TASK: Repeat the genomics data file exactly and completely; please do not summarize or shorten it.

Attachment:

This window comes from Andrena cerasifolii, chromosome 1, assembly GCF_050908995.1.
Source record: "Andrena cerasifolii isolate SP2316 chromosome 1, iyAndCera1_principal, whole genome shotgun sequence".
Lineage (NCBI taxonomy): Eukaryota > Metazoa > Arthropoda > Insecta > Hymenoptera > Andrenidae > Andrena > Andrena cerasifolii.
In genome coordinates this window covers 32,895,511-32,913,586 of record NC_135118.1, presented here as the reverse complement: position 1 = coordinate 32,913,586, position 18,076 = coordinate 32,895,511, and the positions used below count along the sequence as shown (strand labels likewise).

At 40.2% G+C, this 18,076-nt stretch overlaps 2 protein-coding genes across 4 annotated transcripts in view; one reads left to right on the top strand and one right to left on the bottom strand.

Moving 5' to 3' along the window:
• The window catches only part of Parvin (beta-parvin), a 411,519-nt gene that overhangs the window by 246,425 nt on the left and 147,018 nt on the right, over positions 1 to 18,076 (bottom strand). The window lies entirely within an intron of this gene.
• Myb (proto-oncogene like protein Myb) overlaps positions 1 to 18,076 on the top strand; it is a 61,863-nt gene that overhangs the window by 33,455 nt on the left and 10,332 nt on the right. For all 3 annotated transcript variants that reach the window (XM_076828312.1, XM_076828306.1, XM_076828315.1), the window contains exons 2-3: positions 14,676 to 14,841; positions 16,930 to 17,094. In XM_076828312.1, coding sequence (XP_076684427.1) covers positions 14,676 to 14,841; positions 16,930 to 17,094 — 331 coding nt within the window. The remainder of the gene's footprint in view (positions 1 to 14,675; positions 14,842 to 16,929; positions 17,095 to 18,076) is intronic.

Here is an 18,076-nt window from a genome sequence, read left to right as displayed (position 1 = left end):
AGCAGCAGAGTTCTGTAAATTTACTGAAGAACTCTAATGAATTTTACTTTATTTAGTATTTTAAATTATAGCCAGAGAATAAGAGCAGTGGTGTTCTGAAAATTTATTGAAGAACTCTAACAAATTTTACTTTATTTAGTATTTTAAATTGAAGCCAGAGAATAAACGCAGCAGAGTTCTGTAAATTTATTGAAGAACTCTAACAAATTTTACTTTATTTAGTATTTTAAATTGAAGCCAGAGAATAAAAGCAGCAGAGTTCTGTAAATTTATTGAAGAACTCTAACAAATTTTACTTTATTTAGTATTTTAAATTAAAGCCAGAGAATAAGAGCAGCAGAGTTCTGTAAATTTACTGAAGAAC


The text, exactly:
This window comes from Andrena cerasifolii, chromosome 1, assembly GCF_050908995.1.
Source record: "Andrena cerasifolii isolate SP2316 chromosome 1, iyAndCera1_principal, whole genome shotgun sequence".
Lineage (NCBI taxonomy): Eukaryota > Metazoa > Arthropoda > Insecta > Hymenoptera > Andrenidae > Andrena > Andrena cerasifolii.
In genome coordinates this window covers 32,895,511-32,913,586 of record NC_135118.1, presented here as the reverse complement: position 1 = coordinate 32,913,586, position 18,076 = coordinate 32,895,511, and the positions used below count along the sequence as shown (strand labels likewise).

At 40.2% G+C, this 18,076-nt stretch overlaps 2 protein-coding genes across 4 annotated transcripts in view; one reads left to right on the top strand and one right to left on the bottom strand.

Moving 5' to 3' along the window:
• The window catches only part of Parvin (beta-parvin), a 411,519-nt gene that overhangs the window by 246,425 nt on the left and 147,018 nt on the right, over positions 1 to 18,076 (bottom strand). The window lies entirely within an intron of this gene.
• Myb (proto-oncogene like protein Myb) overlaps positions 1 to 18,076 on the top strand; it is a 61,863-nt gene that overhangs the window by 33,455 nt on the left and 10,332 nt on the right. For all 3 annotated transcript variants that reach the window (XM_076828312.1, XM_076828306.1, XM_076828315.1), the window contains exons 2-3: positions 14,676 to 14,841; positions 16,930 to 17,094. In XM_076828312.1, coding sequence (XP_076684427.1) covers positions 14,676 to 14,841; positions 16,930 to 17,094 — 331 coding nt within the window. The remainder of the gene's footprint in view (positions 1 to 14,675; positions 14,842 to 16,929; positions 17,095 to 18,076) is intronic.

Here is an 18,076-nt window from a genome sequence, read left to right as displayed (position 1 = left end):
AGCAGCAGAGTTCTGTAAATTTACTGAAGAACTCTAATGAATTTTACTTTATTTAGTATTTTAAATTATAGCCAGAGAATAAGAGCAGTGGTGTTCTGAAAATTTATTGAAGAACTCTAACAAATTTTACTTTATTTAGTATTTTAAATTGAAGCCAGAGAATAAACGCAGCAGAGTTCTGTAAATTTATTGAAGAACTCTAACAAATTTTACTTTATTTAGTATTTTAAATTGAAGCCAGAGAATAAAAGCAGCAGAGTTCTGTAAATTTATTGAAGAACTCTAACAAATTTTACTTTATTTAGTATTTTAAATTAAAGCCAGAGAATAAGAGCAGCAGAGTTCTGTAAATTTACTGAAGAAC